Fragrant Water Lily (Nymphaea odorata)

Fragrant Water Lily

Nymphaea odorata


Fragrant Water Lily
Fragrant Water Lily
  • Easily recognizable aquatic plant that can be found floating on the surface of shallow lakes, ponds and slow moving water
  • Beautiful large symmetrical flower with prominent yellow stamens and many white or occasionally pink petals
  • Flowers are very fragrant and appear from June to September, opening each morning & closing again each night
  • Flowers are surrounded by large (25 cm across) round, smooth waxy leaves that are often purple on the lower surface
  • Leaves are attached to flexible stalks attached to thick fleshy rhizomes
  • Fruit is a capsule 1-2 cm in diameter and contains many seeds
  • Reproduces by both seed and rhizomes
Fragrant Water Lily rhizome
Fragrant Water Lily rhizome

Consequences of invasion

  • Shallow lakes are vulnerable to being completely covered by fragrant water lily. A planted rhizome will cover a 5 m diameter in 5 years. The fast growing aquatic plant can easily create dense infestations choking out native plants.
  • Decreases the value of water front property because it can restrict lake front access if left unmanaged.
  • Reduces water based recreation opportunities.
  • Creates hazardous swimming, it has been attributed to some drowning incidents.

No swimming

Introduction and spread

  • Extremely popular water garden plant due to its beauty and it’s not difficult to grow.
  • The plant can still easily be purchased at nurseries and mail order catalogs.
  • People un-knowingly transplant a water lily to a friend’s property, favorite swimming hole or their own backyard.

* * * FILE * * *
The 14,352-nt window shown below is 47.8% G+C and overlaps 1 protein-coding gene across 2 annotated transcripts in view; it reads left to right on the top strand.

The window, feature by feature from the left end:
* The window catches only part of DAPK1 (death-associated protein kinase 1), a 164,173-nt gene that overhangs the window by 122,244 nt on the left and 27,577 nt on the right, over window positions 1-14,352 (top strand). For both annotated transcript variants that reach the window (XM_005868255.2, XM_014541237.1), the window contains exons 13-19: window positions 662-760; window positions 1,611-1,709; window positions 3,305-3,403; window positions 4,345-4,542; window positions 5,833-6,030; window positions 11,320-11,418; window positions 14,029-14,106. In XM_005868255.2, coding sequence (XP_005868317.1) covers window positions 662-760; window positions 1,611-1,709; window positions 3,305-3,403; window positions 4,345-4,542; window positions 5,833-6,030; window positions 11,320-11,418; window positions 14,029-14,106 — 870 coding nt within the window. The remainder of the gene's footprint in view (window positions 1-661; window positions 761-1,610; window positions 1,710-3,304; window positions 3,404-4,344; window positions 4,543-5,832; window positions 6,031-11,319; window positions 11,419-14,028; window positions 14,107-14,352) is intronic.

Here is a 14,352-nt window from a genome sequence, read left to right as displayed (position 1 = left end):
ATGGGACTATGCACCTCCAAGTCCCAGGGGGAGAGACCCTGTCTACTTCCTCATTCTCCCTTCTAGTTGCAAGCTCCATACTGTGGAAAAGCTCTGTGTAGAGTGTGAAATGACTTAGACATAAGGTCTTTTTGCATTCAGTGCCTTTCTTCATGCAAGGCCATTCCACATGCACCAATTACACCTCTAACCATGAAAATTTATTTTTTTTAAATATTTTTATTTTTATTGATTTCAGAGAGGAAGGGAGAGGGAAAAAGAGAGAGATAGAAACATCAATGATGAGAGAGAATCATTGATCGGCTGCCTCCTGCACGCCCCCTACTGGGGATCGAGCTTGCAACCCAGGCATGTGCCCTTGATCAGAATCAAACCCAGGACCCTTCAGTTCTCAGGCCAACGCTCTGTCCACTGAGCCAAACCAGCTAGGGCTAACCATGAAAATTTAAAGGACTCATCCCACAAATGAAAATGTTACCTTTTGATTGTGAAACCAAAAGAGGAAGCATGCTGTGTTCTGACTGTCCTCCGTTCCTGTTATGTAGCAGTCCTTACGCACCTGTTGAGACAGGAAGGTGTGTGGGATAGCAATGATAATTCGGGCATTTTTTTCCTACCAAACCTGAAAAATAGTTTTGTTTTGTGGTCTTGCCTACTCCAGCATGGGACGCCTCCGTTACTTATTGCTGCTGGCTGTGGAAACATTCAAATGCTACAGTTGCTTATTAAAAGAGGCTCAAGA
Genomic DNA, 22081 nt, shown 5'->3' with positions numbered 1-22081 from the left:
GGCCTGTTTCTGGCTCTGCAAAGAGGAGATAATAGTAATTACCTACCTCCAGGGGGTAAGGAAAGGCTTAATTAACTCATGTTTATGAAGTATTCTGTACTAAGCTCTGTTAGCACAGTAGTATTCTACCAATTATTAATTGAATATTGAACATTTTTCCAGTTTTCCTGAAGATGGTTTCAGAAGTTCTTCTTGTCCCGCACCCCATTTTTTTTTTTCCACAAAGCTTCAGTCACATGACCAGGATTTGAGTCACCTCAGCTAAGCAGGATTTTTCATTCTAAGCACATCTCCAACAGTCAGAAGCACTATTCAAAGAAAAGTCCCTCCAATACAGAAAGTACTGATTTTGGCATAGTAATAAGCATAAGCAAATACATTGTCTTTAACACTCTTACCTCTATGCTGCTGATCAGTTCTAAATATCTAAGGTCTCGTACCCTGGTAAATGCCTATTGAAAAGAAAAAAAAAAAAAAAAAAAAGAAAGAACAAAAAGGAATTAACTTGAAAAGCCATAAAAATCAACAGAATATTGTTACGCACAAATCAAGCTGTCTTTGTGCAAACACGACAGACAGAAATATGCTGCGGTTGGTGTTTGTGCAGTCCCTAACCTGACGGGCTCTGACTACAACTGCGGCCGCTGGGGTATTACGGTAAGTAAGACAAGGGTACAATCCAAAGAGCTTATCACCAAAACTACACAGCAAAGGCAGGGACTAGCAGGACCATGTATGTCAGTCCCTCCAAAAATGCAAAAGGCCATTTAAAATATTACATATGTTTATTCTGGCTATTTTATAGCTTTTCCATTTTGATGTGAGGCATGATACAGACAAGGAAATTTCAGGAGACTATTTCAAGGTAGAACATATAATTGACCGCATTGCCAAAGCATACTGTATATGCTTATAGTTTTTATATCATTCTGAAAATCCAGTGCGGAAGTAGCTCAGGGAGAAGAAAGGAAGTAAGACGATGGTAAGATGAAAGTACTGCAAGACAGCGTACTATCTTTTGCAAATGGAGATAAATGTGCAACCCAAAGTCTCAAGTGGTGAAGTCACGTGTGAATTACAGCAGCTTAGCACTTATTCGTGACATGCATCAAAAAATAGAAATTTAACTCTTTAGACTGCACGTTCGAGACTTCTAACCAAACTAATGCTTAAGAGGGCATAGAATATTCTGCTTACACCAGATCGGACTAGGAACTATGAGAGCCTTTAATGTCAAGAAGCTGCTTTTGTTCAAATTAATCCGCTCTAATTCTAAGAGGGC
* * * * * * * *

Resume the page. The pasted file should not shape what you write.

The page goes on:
• Pet and aquarium owners dumping/releasing their aquarium plants and animals into the wild.
  • Improper disposal of garden waste.
Don't let it Loose!
Don’t let it Loose!

Status in the CKISS region

  • It has only been found in the Nelson and Lower Arrow Invasive Plant Management Areas of our region.
  • Please report any findings of this species immediately.
  • To learn more about how CKISS classifies and manages invasive species, see our Invasive Species Priority Lists page.

Integrated pest management options


  • Choose non-invasive or native plants for your water garden.
  • Properly dispose of invasive garden waste. RDCK landfills accept invasive plants in clear plastic bags free of charge.
  • Do not transplant fragrant water lily from one location to another.
  • Don’t Let it Loose! Dispose of your aquarium plants in a responsible way.


  • Small infestations may be controlled by covering with a thick dark fabric that blocks out the light.
  • Carbohydrate depletion, as the leaves begin to emerge during growing season faithfully removing all of them. Requires time and patience as it can take 2-3 years to kill the plants.


  • Cutting and harvesting the plant does have some level of success if done several times a year. Removing and proper disposal of the rhizome is the key to success.
  • Excavation can be successful in control of invasive water lilies. Please note that you must complete an “Application for Work in and About a Stream” prior to beginning any excavation work.


  • There are no effective biological control agents available for invasive water lilies.


  • Herbicides cannot be used near or in waterbodies.
The CKISS team using mechanical methods to remove Fragrant Water lily.
The CKISS team using mechanical methods to remove Fragrant Water lily.


Additional resources